Dr. Samuel Thevasagayam, head of the Livestock Initiative within Agriculture Development for the Gates Foundation, insists animal agriculture must expand as well. Dr. Thevasagayam told summit attendees that animal-source foods contain particular nutrients necessary for a nutritious diet not as readily found in other food sources, nutrients such as vitamin A and zinc.

“Animal-source food is going to be an essential part of the food security equation, and animal health is going to be a fundamental building block to get there,” he said. “We need to have healthy animals in order to build a sustainable production of animal-source foods, in turn, to ensure food and nutritional security that will lead to global food security.”

Veterinarians are essential for optimizing livestock production and productivity through disease control and prevention, Dr. Thevasagayam said. He noted the situation in sub-Saharan Africa where smallholder family farms are responsible for the bulk of livestock production. The Gates Foundation identified three preventable animal diseases in the region (Newcastle disease, infestation with gastrointestinal endoparasites, and infestation with ectoparasites) that cost smallholders more than $800 million annually.

“There's such a leakage in the (production) system, and it's important for us as veterinary professionals to block that leak and stop that wastage in order to work toward global food security,” he said.

Animal diseases are incredibly costly. A 2015 report by the National Research Council titled Critical Role of Animal Science Research in Food Security and Sustainability stated the collective price of six major zoonotic disease outbreaks that occurred between 1997 and 2009 was $80 billion. “During the last two decades, the greatest challenge facing animal health has been the lack of resources available to combat several emerging and reemerging infectious diseases,” according to the report.


The AVMA Global Food Security Summit included facilitated discussions during which attendees brain-stormed various topics with an eye toward helping the AVMA identify how the organization can promote food security while benefiting AVMA members and U.S. veterinarians. Speaking here is Dr. Joyce Turk, retired senior livestock adviser for the U.S. Agency for International Development and a member of the summit organizing committee. (Photo by R. Scott Nolen)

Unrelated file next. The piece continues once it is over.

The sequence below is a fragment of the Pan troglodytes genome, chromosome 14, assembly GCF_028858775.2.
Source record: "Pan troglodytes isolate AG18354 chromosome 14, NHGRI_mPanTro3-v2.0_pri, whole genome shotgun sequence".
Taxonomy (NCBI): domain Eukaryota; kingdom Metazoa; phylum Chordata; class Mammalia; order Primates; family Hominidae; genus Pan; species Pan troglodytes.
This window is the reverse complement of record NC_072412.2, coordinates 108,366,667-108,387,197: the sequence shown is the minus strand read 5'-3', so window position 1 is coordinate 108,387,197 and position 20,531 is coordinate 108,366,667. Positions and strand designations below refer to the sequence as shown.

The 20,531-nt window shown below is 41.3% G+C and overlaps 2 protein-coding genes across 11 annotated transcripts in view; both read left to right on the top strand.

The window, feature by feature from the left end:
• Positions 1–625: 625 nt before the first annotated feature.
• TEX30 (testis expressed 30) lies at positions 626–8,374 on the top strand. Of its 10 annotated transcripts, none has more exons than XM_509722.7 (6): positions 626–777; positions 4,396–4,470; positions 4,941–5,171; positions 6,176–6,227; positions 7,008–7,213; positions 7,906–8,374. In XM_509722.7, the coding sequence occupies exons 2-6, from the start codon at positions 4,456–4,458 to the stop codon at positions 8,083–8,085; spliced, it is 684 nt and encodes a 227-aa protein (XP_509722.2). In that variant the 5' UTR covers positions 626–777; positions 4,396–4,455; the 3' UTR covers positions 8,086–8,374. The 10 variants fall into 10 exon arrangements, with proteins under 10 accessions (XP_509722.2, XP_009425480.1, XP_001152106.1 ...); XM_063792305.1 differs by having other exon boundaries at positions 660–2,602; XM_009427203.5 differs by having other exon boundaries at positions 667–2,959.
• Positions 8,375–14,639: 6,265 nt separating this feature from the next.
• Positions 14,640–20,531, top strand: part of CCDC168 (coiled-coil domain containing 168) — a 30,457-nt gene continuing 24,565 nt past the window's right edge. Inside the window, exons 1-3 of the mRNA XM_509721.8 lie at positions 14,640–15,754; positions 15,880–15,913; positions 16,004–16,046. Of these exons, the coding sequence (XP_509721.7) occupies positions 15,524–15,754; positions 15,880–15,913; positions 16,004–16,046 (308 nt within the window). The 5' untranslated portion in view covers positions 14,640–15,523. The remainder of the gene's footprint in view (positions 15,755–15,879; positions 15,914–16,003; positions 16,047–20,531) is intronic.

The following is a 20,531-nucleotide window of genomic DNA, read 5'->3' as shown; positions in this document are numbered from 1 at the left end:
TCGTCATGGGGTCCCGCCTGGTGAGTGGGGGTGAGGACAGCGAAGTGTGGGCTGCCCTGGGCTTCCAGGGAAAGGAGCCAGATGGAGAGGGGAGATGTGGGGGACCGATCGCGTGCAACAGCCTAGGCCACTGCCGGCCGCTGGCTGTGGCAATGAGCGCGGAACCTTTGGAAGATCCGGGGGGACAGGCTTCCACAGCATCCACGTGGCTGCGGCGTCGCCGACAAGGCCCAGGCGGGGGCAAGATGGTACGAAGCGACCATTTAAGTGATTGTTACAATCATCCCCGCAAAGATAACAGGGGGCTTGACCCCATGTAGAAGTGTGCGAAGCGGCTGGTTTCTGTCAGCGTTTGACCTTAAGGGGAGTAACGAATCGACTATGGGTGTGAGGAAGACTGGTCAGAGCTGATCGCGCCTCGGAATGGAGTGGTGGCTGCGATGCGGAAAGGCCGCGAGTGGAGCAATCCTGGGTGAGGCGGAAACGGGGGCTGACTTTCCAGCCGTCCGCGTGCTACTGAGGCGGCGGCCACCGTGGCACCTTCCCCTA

Citation: Journal of the American Veterinary Medical Association 250, 8; 10.2460/javma.250.8.822

Dr. Thevasagayam said demand for livestock products in sub-Saharan Africa, where an estimated 220 million people are undernourished, is expected to increase by roughly 150 percent over the next 30 years because of growth in population, income, and urbanization. Smallholders with the capacity to contribute additional eggs, meat, dairy, and poultry through enhanced livestock productivity, he said, are likely to experience higher incomes, improved nutrition and health, and financial security.

Later during the summit, human nutritionist Lora lannotti, PhD, echoed Dr. Thevasagayam's advocacy for animal-source foods, which she considers an essential component in programs aimed at alleviating hunger and nutritional deficiencies. Dr. lannotti is an associate professor at Brown School of Social Work at Washington University in St. Louis and is currently engaged in development programs in Haiti, Ecuador, and East Africa.

The most prevalent health conditions associated with malnutrition are stunting, that is, reduced growth caused by chronic malnutrition related to poverty and infectious disease, and “hidden hunger” from a deficiency of vitamin A, zinc, or other essential micronutrients, Dr. lannotti explained. Together, stunting and hidden hunger are responsible for 45 percent of deaths of children younger than 5 years old, she noted.

Dr. lannotti has presented her nutrition research in resource-poor areas of Ecuador and Kenya, highlighting how she found that a diet including eggs or milk can greatly benefit early childhood development. “Over thousands of years, nature has perfected the nutritional composition of these foods and crafted them to sustain early life, completely. And as an added benefit, they're economically affordable and environmentally sustainable,” she said.

Several summit speakers acknowledged the many consequences of expanding global food production, and veterinarians will be needed to work collaboratively with environmental scientists, physicians, agricultural economists, animal scientists, and others to address these challenges. For example, additional land and fresh water resources will be needed to accommodate new farms, generating higher outputs of agricultural waste and greenhouse gases. Deforestation will reduce already diminished habitats and likely increase contact between wild animals and people, an important point in light of the fact that more than 70 percent of all emerging diseases are zoonotic. There are also potential impacts on human health from using antimicrobials to treat even larger numbers of food animals. These challenges are not insurmountable, but will take a concentrated and cooperative approach to find new solutions and paths forward.

Attendee input from the facilitated discussion portions of the AVMA summit were recorded and will be incorporated into a report developed by the summit organizing committee, finalized by the Committee on International Veterinary Affairs, and presented to the AVMA Board of Directors later this year.